Tahquitz Peak via South Ridge Trail

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Looking southeast toward the Desert Divide from Tahquitz Peak
Looking southeast toward the Desert Divide from Tahquitz Peak
San Jacinto from Tahquitz Peak
San Jacinto from Tahquitz Peak
  • Location: San Jacinto Mountains south of Idyllwild.   From the 60 Freeway, take the Gilman Springs exit and head southeast for a total of 14 miles (Gilman Springs becomes State Street.)  Turn left on the Ramona Expressway and go 6.2 miles to Florida Ave/Highway 74.  Turn left and go 14.5 miles to Highway 243 at Mountain Center.  Turn left and go 3.4 miles to Marian View Drive.  Go 0.4 miles and turn right on Saunders Meadow Road.  Go half a mile and turn left on Pine Ave (note the sign for the South Ridge Trail.)  Go 0.1 miles and turn right on Tahquitz View.   Go 0.3 miles and turn right on Forest Route 5S11, a dirt road.  A high clearance vehicle is recommended, but might not be necessary if conditions are good (check with the ranger station).  The road is narrow, steep and twisting, so exercise caution.  Follow the road a mile, staying left at the only major junction and park at the end.   The South Ridge trailhead GPS coordinates are N 33 44.126, W 116 41.761.   You can also reach the trailhead  from I-10 in Banning, following Highway 243 southeast for 25 miles to Saunders Meadow Road.  A National Forest Service adventure pass ($5 for a day or $30 for a year) is required. Click here to purchase. A free San Jacinto Wilderness permit is also required and available from the ranger station.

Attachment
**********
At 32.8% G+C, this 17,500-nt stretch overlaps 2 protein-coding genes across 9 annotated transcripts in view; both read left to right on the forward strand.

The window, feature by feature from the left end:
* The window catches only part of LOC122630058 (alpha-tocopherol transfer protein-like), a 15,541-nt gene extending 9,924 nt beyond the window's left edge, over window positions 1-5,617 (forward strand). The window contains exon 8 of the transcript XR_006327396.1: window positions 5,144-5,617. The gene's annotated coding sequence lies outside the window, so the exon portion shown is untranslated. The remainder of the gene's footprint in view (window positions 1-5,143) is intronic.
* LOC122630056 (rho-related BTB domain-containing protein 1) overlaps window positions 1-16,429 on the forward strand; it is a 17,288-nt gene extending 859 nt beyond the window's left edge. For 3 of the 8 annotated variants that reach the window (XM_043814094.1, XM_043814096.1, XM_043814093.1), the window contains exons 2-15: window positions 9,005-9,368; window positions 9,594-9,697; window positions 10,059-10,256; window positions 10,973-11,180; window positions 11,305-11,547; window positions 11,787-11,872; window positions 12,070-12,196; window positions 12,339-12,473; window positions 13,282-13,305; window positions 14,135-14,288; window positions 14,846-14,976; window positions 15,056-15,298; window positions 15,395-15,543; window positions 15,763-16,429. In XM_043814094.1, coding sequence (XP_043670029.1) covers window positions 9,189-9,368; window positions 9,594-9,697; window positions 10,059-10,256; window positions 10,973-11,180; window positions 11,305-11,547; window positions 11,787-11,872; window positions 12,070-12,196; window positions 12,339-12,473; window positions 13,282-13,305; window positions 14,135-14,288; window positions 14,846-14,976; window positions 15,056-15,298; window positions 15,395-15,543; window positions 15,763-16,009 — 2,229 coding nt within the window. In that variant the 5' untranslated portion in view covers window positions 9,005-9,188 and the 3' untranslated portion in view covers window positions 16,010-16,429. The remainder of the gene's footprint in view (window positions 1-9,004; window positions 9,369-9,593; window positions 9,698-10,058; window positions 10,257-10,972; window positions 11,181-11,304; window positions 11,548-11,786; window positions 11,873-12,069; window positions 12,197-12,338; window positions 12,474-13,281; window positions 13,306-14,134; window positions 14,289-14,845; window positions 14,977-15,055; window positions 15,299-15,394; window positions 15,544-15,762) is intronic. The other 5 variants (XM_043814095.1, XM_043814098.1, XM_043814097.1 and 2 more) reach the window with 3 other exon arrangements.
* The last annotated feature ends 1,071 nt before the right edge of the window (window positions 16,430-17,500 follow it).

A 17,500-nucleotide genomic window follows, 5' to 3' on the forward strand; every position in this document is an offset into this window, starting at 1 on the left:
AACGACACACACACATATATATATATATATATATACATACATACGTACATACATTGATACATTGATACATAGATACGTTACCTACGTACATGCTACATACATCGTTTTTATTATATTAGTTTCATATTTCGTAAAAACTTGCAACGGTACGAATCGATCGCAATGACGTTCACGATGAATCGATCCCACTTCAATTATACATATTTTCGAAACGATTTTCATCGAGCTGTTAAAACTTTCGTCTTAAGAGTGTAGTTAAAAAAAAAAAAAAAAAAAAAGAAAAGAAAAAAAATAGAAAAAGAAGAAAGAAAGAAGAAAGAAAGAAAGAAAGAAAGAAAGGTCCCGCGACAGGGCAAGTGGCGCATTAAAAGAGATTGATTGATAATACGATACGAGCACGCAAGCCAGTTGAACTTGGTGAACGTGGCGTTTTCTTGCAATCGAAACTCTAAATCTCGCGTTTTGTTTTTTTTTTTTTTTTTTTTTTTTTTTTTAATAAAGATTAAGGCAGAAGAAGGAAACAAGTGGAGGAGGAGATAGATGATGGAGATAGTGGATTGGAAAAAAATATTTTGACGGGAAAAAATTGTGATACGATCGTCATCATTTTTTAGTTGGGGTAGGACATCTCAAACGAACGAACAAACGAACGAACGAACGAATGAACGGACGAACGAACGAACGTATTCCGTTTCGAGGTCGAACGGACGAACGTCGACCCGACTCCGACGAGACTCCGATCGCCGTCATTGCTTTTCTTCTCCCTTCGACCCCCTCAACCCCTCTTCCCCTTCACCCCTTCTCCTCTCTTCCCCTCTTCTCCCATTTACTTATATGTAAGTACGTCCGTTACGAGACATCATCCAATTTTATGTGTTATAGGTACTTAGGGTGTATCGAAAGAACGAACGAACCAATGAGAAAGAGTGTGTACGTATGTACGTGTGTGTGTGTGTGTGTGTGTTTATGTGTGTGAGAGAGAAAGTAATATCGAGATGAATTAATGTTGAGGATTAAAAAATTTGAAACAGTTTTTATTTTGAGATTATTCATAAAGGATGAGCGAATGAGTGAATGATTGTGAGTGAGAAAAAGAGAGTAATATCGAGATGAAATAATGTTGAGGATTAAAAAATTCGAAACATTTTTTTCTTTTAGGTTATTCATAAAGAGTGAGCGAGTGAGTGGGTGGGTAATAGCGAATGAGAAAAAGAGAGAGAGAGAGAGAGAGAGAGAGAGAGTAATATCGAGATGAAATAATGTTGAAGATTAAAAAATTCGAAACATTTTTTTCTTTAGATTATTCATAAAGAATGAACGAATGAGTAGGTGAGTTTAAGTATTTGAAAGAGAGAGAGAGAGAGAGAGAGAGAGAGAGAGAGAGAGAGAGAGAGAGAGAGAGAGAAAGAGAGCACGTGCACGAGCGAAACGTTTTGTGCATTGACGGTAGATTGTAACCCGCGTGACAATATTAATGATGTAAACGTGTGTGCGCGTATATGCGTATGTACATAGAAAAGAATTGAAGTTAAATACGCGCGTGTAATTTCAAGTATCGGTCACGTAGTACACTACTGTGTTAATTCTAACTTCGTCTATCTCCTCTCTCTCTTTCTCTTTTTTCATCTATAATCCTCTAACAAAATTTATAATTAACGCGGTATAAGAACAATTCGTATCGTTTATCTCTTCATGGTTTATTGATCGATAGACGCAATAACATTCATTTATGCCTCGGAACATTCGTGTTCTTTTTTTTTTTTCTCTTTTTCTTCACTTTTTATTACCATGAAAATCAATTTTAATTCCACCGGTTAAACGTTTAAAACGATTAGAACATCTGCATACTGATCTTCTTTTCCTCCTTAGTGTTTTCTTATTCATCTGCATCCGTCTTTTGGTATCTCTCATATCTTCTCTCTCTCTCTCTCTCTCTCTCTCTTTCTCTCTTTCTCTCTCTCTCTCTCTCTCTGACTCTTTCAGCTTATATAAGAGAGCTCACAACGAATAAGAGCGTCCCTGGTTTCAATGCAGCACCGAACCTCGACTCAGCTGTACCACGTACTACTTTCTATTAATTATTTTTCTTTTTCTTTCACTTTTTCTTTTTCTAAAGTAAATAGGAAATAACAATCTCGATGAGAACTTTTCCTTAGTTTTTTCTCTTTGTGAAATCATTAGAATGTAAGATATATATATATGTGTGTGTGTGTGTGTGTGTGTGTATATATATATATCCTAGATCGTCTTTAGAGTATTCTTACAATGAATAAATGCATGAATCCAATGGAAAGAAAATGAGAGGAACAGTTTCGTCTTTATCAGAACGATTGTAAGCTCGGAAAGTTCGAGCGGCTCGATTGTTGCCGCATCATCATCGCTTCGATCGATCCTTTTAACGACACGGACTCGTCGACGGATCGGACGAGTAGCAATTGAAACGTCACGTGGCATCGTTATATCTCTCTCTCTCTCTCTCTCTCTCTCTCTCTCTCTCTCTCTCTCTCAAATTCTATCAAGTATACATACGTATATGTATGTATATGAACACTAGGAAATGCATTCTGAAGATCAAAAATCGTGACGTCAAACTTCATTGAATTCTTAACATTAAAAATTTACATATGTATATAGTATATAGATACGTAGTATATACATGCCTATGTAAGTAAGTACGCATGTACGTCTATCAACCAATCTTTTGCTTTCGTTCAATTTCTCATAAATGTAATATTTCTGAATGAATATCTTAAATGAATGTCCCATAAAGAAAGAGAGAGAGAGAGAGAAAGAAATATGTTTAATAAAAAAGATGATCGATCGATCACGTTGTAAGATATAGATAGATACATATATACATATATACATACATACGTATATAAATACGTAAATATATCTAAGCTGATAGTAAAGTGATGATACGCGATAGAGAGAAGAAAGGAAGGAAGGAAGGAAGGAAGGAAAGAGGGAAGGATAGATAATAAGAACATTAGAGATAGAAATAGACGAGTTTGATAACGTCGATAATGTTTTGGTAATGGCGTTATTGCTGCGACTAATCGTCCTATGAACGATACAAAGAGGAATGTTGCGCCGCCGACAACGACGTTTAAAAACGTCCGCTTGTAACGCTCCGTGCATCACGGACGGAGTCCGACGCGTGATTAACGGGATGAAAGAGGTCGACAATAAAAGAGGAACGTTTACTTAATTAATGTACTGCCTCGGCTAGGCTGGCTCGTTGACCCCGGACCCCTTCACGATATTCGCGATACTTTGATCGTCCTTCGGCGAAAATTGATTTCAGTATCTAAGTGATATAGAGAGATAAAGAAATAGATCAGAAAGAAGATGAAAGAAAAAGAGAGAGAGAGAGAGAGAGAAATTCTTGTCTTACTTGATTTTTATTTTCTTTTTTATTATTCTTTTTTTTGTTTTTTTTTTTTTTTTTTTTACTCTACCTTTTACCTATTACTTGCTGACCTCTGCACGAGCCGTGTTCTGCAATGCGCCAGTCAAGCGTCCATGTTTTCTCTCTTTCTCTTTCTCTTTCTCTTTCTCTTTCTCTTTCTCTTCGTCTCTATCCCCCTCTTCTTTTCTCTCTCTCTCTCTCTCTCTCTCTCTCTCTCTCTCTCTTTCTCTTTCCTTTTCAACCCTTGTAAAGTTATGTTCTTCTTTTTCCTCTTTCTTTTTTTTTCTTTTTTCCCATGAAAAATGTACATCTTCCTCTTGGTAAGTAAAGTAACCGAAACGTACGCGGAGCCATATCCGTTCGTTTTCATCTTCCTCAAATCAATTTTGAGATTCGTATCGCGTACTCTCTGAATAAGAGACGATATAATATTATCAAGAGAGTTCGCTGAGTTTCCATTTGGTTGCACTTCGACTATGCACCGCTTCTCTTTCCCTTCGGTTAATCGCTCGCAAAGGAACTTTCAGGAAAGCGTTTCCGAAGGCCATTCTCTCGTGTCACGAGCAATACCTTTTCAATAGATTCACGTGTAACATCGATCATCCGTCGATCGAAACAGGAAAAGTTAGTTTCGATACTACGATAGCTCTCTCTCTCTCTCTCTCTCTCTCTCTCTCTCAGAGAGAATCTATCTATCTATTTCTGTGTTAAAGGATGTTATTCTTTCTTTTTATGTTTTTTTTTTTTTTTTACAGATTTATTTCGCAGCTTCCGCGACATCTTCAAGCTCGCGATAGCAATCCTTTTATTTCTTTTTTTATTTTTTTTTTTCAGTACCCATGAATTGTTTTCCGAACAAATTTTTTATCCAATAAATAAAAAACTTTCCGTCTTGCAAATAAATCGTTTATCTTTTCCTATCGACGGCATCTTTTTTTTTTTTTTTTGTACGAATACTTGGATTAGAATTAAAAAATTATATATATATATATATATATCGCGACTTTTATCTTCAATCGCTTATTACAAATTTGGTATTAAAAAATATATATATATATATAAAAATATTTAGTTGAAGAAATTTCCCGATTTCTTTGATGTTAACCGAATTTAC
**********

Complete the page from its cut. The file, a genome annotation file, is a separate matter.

• Agency: San Bernardino National Forest/Idyllwild Ranger Station
  • Distance: 6.6 miles
  • Elevation gain: 2,400 feet
  • Suggested time: 4 hours
  • Difficulty Rating: R (Elevation gain, steepness, altitude)
  • Best season:  May – October
  • USGS topo maps: San Jacinto Peak, Idyllwild
  • Recommended gear: hiking poles; sunblock; sun hat; insect repellent
  • Recommended guidebook: Afoot and Afield: Inland Empire
  • More information: Trip reports here, here and here; Everytrail report here; National Forest Association page with information about volunteer lookout program here
  • Rating: 10

You already know how to reach Tahquitz Peak from Humber Park via the Devil’s Slide Trail, so in this post we’ll look at the less-traveled South Ridge Trail approach.  The scenery in the two routes is a trade-off: the Devil’s Slide/Pacific Crest Trail approach travels through more pleasantly shaded high country and offers better views of Suicide Rock, San Jacinto Peak and the desert, but the South Ridge Trail has excellent views of Garner Valley, the Santa Rosa Mountains, the Palomars and more.  Logistically, the two routes also have their trade-offs: the Devil’s Slide trail requires a special permit which is sometimes unavailable, while this route (which requires the more readily available standard San Jacinto Wilderness Permit) is at the end of a mile of rough dirt road.  However, all red tape aside the end result of both routes is the same: Tahquitz Peak, which offers one of the best views of any summit in So Cal.

0:00 - South Ridge Trail head (click thumbnails to see the full sized version)
0:00 – South Ridge Trail head (click thumbnails to see the full sized version)